I attended the University of Minnesota Duluth to study costume design. I was drawn to the field because of my love for fabric, sewing, sculpting, defining characters through clothes and the collaborative nature of theater. 

After graduation, I worked as a stitcher for the Minnesota Opera, Santa Fe Opera and Guthrie Theater but soon realized I needed a big change. I moved to New York City to pursue a career in building costumes. After working at one of the many Broadway costume houses, I noticed how removed I was from the collaborative theater-making process and how I liked theater creation more than just making costumes.

My next opportunity came from NYU’s TISCH Graduate Costume Shop, where I worked for the next five years, working with the graduate costume students, building costumes, supervising wardrobe, coordinating craft projects and executing wigs and specialized makeup. On the side, I pursued a MA in Studio Art from NYU and studied fiber arts and sculpture in Venice, Italy, during my summers off.

True to form, I was ready for another change, and Minnesota called me back home. After assisting many seasoned designers at the Minnesota Opera and the Guthrie Theater, I knew my next step would be to hone my skills as a designer and pursue a freelance career. I studied under Mathew Lefebvre at the University of Minnesota and received my MFA in Design and Technical Theater.

The paths my life has taken me prepared me to work as a creative, a maker and a problem solver. I am grateful for the variety of opportunities I’ve had to get me to this point of my career.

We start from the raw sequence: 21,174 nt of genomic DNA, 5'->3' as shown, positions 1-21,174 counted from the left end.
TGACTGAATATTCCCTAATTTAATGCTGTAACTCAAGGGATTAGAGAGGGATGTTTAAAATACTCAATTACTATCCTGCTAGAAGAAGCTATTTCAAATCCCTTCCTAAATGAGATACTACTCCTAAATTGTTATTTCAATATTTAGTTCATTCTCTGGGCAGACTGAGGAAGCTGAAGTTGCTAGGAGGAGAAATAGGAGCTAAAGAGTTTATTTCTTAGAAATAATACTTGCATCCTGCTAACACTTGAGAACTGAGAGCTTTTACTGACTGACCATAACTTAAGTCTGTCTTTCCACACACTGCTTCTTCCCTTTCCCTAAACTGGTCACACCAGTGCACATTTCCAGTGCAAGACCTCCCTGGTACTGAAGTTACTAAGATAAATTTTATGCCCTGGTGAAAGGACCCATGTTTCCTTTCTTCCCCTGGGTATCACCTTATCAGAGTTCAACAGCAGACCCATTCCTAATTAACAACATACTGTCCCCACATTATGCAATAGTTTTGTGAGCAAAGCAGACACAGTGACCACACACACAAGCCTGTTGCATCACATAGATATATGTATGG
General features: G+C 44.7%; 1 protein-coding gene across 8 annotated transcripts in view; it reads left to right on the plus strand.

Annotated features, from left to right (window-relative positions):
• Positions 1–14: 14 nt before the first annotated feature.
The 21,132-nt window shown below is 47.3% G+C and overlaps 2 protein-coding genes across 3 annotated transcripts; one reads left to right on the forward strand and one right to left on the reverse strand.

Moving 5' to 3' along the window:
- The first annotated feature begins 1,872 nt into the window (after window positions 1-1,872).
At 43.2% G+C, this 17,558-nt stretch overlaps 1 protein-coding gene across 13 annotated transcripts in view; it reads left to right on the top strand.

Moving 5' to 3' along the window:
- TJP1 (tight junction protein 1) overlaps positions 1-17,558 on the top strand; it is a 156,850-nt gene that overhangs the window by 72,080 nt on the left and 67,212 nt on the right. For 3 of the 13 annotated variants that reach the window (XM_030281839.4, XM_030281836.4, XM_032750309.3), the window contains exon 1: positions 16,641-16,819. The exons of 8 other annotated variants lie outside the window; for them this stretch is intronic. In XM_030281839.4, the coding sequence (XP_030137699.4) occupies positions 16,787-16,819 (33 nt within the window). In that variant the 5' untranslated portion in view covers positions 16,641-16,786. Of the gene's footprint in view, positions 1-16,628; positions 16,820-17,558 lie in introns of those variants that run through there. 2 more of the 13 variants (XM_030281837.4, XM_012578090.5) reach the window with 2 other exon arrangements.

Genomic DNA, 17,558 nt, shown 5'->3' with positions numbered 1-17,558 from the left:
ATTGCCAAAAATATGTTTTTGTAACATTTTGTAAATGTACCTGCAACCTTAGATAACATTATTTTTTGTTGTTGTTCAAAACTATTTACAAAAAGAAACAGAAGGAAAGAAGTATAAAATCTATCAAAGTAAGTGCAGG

What is your favorite part in the costume design process and why?

I love researching. I look for images as inspiration during all steps of my design and production process. I love how unexpected images I find on Pinterest, in books or my daily life can influence a world I am creating on stage. Research images are my favorite tool to use when discussing a project with my director, design team and actors; they help define what is in my head before I start sketching my designs. 

Is there something that you are working on after Macbeth?

I am designing set and costumes for a new comedy, Lone Star Spirits, at the Jungle Theater. I am also designing costumes for One Man Two Guvnors at Yellow Tree Theater as well as the world premiere of The Boy and Robin Hood at Trademark Theater.

As you shall see on stage, Sarah’s costumes for Macbeth will be stunningly thought-provoking to match all other aspects of Shakespeare’s famous tragedy. You can also read more about Sarah Bahr’s work in an upcoming post, “Designing Costumes for the Brutal Period.”

Sarah Bahr with some of her costume designs for Macbeth (Photo by Connie Shaver)

Sarah Bahr with some of her costume designs for Macbeth
(Photo by Connie Shaver)

The Latest from Park Square

    tagline-color

Theatre News for you!

Sign up to get the latest Park Square news by email